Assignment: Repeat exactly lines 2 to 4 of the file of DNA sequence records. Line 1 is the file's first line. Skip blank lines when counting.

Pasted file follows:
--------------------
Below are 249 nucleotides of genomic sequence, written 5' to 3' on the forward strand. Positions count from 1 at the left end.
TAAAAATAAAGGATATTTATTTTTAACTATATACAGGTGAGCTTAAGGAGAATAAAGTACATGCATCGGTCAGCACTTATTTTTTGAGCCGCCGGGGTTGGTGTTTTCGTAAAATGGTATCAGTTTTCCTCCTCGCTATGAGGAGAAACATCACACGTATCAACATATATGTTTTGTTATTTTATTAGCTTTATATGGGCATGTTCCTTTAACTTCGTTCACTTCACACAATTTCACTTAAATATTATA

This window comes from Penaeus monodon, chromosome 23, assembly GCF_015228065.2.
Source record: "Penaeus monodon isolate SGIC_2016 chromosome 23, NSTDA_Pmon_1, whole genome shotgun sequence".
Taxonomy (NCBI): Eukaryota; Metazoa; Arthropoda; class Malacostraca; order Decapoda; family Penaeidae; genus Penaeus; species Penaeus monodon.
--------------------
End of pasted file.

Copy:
TAAAAATAAAGGATATTTATTTTTAACTATATACAGGTGAGCTTAAGGAGAATAAAGTACATGCATCGGTCAGCACTTATTTTTTGAGCCGCCGGGGTTGGTGTTTTCGTAAAATGGTATCAGTTTTCCTCCTCGCTATGAGGAGAAACATCACACGTATCAACATATATGTTTTGTTATTTTATTAGCTTTATATGGGCATGTTCCTTTAACTTCGTTCACTTCACACAATTTCACTTAAATATTATA

This window comes from Penaeus monodon, chromosome 23, assembly GCF_015228065.2.
Source record: "Penaeus monodon isolate SGIC_2016 chromosome 23, NSTDA_Pmon_1, whole genome shotgun sequence".